Section 6 Worker Rights
a. The Right of Association
The law provides for the right to form or join a trade union, and unions functioned freely and independently of the government. Approximately 20 percent of the work force of 1.2 million was unionized. Some union workers charged that private sector employers laid them off and then rehired them as contractors with reduced pay and benefits, a practice that was legal as long as workers received severance pay.
The law neither authorizes nor prohibits the right to strike, and strikes occurred. Striking workers could interrupt work without criminal liability but could not be assured of keeping their jobs, although there were no reports of any workers losing their jobs due to strike action during the year. Workers in 10 broad categories of "essential services" are prohibited from striking, a provision the ILO repeatedly criticized as overly broad.
b. The Right to Organize and Bargain Collectively
The law permits unions to conduct their activities without interference, and the government protected this right in practice. An independent Industrial Disputes Tribunal (IDT) hears cases when management and labor fail to reach agreement. Any cases not resolved by the IDT pass to the civil courts. The IDT generally handled 35 to 40 cases each year. Most were decided within 90 days, but some took longer to resolve due to the complexity of the dispute or delays requested by the parties.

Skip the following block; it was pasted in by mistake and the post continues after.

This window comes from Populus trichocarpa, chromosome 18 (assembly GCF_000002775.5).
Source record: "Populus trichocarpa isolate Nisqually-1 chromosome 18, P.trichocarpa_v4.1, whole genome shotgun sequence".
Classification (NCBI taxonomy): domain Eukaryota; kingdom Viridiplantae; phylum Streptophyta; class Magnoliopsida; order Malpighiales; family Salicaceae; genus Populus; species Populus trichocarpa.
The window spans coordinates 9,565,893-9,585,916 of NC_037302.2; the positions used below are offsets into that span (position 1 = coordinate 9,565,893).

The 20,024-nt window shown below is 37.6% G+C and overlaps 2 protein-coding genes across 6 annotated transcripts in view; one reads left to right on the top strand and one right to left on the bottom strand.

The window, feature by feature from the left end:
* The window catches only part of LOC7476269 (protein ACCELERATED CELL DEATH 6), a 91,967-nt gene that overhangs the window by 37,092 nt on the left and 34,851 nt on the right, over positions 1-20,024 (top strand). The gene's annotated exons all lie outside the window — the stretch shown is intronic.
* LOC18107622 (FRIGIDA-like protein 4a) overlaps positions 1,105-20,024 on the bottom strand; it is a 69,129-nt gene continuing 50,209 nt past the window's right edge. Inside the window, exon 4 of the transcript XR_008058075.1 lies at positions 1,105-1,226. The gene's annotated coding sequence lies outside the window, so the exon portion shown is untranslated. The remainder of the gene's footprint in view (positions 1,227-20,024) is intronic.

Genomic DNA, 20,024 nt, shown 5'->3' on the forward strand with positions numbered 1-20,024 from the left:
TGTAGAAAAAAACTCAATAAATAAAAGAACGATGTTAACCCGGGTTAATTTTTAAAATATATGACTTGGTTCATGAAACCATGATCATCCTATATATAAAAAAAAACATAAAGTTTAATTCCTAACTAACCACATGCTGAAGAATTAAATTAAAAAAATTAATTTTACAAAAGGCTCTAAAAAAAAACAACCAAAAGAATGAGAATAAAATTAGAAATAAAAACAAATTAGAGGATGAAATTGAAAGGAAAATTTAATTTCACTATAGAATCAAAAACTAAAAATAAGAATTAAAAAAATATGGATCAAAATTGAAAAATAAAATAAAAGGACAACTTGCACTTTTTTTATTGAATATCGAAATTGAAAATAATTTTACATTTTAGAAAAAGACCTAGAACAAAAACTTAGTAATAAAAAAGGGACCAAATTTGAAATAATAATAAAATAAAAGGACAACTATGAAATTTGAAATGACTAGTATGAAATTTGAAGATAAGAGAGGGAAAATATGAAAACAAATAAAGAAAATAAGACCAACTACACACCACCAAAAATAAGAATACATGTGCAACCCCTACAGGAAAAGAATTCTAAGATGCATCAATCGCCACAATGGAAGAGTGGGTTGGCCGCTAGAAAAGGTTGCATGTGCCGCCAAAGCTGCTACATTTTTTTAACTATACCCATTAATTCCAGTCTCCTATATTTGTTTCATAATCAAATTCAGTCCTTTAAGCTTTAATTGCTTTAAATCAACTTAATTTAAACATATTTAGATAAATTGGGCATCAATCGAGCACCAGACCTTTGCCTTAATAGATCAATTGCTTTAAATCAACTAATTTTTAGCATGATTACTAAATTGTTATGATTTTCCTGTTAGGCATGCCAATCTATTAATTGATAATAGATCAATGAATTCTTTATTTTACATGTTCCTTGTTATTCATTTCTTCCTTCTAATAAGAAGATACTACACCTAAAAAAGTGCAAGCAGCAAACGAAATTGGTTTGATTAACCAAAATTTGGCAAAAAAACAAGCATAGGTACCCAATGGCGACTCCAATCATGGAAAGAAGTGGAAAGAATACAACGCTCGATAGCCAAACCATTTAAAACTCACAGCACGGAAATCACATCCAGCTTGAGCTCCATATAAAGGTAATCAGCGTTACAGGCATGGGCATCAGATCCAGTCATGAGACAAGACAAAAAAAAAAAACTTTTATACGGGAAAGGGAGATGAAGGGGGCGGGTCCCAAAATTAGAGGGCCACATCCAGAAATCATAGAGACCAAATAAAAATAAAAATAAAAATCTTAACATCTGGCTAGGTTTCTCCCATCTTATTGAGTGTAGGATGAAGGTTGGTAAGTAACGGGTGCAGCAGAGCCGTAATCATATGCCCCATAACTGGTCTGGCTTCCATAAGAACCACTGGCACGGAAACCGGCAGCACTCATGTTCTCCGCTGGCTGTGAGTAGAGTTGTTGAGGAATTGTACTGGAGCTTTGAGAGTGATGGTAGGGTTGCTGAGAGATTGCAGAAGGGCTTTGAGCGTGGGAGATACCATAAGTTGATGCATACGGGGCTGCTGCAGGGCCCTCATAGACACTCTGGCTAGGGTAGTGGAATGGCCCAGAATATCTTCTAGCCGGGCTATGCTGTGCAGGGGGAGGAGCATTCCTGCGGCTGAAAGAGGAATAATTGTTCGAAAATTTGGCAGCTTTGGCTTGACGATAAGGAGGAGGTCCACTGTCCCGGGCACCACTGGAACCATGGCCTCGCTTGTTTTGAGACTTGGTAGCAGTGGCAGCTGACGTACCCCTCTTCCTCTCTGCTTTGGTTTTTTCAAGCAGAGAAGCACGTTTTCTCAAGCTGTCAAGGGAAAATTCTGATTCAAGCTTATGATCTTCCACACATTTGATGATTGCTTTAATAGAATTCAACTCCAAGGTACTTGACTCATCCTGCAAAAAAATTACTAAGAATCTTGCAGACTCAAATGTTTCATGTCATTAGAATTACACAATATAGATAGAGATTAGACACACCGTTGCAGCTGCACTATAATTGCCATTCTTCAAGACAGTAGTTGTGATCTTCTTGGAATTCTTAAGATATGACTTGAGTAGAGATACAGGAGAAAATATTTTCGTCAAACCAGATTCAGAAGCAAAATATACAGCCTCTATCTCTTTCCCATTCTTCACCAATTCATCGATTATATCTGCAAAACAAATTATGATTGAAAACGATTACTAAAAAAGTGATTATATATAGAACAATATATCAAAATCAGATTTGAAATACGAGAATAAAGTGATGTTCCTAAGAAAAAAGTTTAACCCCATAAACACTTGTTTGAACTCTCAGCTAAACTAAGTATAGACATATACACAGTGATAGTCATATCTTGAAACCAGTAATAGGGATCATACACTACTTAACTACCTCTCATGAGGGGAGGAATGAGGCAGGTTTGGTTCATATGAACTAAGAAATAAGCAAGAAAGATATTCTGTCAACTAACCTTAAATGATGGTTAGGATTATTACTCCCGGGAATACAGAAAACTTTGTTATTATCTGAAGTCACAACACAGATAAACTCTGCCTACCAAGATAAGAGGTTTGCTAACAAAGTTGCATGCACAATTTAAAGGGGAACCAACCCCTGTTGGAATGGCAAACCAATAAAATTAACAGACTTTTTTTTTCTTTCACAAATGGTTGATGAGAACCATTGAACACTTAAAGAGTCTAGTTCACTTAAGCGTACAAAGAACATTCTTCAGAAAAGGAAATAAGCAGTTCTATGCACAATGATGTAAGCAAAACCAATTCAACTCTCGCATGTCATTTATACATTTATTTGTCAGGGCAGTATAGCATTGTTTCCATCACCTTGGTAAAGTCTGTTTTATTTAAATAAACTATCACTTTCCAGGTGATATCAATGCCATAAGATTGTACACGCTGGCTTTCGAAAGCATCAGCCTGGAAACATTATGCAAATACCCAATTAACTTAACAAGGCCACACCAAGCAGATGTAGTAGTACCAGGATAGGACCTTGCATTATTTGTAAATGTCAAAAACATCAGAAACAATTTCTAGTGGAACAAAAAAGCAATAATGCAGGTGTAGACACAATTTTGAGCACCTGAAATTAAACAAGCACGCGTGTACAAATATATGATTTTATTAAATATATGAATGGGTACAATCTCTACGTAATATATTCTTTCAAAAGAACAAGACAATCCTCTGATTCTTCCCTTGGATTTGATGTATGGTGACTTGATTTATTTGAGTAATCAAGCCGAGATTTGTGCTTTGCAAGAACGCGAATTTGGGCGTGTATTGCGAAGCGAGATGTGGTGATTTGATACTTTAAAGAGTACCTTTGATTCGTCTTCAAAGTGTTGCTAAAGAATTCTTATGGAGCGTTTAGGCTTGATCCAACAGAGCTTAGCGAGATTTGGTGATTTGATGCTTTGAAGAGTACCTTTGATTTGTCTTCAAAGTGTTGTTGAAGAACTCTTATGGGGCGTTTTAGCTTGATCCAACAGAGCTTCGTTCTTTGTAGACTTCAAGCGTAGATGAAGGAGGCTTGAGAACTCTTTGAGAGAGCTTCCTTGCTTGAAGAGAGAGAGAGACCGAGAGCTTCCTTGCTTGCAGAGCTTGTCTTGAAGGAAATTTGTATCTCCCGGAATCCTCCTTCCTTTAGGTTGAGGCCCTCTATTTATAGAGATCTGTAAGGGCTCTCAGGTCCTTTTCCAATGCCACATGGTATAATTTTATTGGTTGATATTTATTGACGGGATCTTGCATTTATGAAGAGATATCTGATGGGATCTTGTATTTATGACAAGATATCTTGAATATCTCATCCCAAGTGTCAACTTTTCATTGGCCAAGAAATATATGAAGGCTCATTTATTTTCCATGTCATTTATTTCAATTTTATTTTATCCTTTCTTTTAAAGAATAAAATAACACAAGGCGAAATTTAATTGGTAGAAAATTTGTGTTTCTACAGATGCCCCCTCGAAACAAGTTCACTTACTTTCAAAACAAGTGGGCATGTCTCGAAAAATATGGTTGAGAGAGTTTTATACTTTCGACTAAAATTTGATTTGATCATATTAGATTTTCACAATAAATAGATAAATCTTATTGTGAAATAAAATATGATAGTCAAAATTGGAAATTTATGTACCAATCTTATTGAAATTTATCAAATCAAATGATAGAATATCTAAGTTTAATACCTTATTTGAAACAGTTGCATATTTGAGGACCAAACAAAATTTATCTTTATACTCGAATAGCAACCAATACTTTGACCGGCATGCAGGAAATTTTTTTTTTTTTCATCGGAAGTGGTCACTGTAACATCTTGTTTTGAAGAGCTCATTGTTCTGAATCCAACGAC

Collective bargaining is denied to a bargaining unit if no single union represents at least 40 percent of the workers in the unit in question or when the union seeking recognition for collective bargaining purposes does not obtain 50 percent of the votes of the total number of workers (whether or not they are affiliated with the union).
The law allows for union activity and prohibits antiunion discrimination. The law prohibits firing an employee for union activity, and employers respected the law in practice. Union organizers and members are entitled to full legal protections that were effectively enforced.